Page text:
Joi is a holographic A.I. companion. We see adverts for Joi around the city; ‘everything you want to hear’ and ‘everything you want to see’ the slogans read. She’s the fembot of choice for our hero, K and their relationship is the romance of the piece. Note that there is no Jon or any other gender of AI companion.
K is a replicant who is grappling with his identity and humanity. He yearns for a relationship with Joi. When we first meet her, K has come home from work and Joi greets him first as a 50s housewife, then as a 60s ingenue, complete with Nabakov’s Pale Fire (rather than Lolita) in her hand. She’s always doting and loyal and only gets to exist when he switches her on.
In K’s defense, he does seem to care for Joi. He buys a portable transmitter device that allows her to go outside, independent of the system within his flat. However, K can still switch her off and she essentially becomes a ‘girlfriend in your pocket’.
There is a touching scene, which sees Joi goes out in the rain with K and she goes to kiss him, but he feels uncomfortable because he knows that pleasing him is part of her programming. Later, K meets Mariette, a prostitute, who offers him her services, but he refuses out of loyalty to Joi, we suppose. The only trouble is that Joi isn’t a physical being, so they can’t actually be together.
This is all very sweet, until these two female characters are brought together for the sex scene. It transpires that Joi has employed Mariette to have sex with K, but with Joi’s face synced over the top. So, what we get is an image of the whore and virgin becoming one. In its favour, the sex scene doesn’t focus on the bodies of K or the women he’s with. There is no nudity. Instead, we focus on the faces of the two women slipping over each other and K’s eyes, so it avoids the male gaze that usually dominates cinema and I think we’re supposed to congratulate the film for that.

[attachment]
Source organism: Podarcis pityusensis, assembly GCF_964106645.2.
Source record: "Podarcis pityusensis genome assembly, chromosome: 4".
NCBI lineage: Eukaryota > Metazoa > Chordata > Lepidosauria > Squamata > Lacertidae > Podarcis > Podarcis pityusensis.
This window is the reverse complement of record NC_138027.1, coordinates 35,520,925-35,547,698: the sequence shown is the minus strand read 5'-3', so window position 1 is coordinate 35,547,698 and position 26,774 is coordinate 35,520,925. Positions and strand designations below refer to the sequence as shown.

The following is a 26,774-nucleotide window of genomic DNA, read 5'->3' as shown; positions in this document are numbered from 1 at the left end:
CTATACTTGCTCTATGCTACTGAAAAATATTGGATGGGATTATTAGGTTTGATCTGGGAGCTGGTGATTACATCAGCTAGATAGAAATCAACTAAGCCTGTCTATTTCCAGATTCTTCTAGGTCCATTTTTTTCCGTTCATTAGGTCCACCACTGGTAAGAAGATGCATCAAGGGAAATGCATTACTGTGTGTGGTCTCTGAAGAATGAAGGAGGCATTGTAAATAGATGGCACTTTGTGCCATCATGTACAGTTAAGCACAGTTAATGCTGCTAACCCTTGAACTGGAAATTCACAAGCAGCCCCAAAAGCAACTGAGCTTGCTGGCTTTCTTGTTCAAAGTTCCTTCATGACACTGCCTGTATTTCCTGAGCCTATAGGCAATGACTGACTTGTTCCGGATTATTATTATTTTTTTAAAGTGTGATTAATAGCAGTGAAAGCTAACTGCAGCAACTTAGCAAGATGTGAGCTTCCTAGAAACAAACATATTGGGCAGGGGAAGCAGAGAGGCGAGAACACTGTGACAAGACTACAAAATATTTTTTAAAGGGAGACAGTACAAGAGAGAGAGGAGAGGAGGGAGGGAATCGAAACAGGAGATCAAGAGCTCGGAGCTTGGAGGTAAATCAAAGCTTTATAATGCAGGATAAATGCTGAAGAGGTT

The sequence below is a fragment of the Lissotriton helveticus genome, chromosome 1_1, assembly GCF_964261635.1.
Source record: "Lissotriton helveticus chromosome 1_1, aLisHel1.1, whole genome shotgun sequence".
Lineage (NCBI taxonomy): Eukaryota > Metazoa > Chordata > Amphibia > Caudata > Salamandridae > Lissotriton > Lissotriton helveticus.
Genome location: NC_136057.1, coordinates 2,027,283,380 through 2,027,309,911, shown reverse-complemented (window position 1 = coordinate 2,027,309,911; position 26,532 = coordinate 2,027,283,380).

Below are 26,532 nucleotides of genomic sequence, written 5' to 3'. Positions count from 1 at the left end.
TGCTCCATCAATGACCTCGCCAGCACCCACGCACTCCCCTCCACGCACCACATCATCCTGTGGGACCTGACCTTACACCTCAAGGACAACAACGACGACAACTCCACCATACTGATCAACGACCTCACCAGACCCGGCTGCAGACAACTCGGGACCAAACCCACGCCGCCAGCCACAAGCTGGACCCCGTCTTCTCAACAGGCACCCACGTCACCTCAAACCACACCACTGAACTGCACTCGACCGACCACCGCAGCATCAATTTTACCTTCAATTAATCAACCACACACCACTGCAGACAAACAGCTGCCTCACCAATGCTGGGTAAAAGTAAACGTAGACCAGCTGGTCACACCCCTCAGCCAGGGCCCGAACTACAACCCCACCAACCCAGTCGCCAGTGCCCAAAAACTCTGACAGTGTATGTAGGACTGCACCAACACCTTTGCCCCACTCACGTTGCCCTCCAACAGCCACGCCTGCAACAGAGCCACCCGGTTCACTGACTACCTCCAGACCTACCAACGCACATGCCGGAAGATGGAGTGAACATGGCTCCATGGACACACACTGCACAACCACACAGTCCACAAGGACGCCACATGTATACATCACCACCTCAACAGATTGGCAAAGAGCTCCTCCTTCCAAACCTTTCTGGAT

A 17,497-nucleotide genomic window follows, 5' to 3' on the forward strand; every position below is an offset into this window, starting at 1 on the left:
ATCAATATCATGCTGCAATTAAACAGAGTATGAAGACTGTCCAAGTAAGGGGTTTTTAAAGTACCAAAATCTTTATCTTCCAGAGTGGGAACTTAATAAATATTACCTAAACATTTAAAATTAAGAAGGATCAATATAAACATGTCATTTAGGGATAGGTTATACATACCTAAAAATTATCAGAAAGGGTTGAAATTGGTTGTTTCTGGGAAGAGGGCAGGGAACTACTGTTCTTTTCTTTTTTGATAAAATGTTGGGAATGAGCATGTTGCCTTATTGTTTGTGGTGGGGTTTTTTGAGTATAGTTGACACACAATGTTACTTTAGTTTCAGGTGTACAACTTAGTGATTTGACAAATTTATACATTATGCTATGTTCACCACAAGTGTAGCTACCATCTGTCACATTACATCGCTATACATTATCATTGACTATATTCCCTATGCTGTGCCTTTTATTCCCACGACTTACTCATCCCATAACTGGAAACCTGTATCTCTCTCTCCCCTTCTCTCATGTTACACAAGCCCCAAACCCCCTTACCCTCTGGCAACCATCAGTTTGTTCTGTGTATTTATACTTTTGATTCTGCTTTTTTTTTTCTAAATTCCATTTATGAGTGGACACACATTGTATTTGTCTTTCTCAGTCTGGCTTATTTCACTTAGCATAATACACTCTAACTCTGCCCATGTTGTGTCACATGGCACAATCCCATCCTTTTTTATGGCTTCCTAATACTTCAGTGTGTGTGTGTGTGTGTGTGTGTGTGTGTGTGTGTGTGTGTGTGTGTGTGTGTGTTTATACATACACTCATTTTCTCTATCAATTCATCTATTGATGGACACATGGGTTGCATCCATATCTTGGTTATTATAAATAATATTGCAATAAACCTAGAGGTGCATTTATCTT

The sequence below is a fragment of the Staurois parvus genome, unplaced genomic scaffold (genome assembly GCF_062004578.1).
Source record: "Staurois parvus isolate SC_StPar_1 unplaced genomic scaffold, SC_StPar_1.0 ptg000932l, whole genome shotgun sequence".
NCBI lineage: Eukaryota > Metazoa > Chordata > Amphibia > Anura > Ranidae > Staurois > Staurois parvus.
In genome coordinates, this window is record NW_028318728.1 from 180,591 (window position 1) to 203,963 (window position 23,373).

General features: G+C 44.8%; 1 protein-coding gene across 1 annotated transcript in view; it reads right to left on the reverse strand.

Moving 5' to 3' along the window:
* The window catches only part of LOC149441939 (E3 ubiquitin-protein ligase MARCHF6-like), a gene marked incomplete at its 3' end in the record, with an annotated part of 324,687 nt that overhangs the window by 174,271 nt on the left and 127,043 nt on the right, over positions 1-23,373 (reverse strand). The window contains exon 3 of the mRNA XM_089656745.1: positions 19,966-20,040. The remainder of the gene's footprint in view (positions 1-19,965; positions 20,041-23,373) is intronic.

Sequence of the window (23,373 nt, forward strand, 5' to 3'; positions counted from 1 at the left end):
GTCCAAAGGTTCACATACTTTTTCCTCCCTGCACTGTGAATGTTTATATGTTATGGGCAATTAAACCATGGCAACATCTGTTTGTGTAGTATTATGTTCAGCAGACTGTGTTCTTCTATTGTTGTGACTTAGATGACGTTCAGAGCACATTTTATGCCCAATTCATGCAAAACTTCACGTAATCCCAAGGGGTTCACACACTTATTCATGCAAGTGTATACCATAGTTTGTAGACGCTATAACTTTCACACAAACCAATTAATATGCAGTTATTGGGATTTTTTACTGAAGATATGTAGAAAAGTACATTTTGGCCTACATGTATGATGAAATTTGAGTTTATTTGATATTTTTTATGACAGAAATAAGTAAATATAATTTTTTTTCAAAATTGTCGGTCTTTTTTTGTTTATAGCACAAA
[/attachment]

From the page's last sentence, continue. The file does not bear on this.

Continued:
It’s worth mentioning that the scene is a technical triumph of cinematography, thanks to Richard Deakins, making it easy to get swept up in the beauty of it. However, the virgin and whore dichotomy of womanhood is something I thought we might be able to leave back in the Victorian era. Of course, to complete the arc of a virgin, Joi is killed by the sexy assassin, but only once she’s had sex with her man and declared her love for him.
When it comes to representation of any kind, Blade Runner 2049 gets it wrong. Not only are women reduced to a few tired, misogynistic, cyberpunk tropes, but the world is still divided in binary gender terms. There is no suggestion of queerness or any non-binary characters, even in the background. All replicants appear to be only male or female, but why would that be the case if you are creating these beings? All the prostitutes in 2049 were women, including the AI companions, Joi. And the most powerful characters, K, Wallace and Deckard, were all white, straight men.
Considering we already live in a world, in 2017, where the binary gender lines are blurred, it’s more than odd that the cyberpunk world of 2049 ignores this. Cyberpunk is the perfect setting to represent different genders, but this film fails to consider anything other than white, male hetero fantasies.
Blade Runner 2049 is a beautiful film that revels in its leisurely pace and big ideas, but ultimately, fails to say anything really interesting about existence, humanity or creation because everything is seen through the narrow prism of white patriarchy. I enjoyed 2049, as I watched it, but the more I think about it, the more disappointed I am in its old-fashioned vision of the future.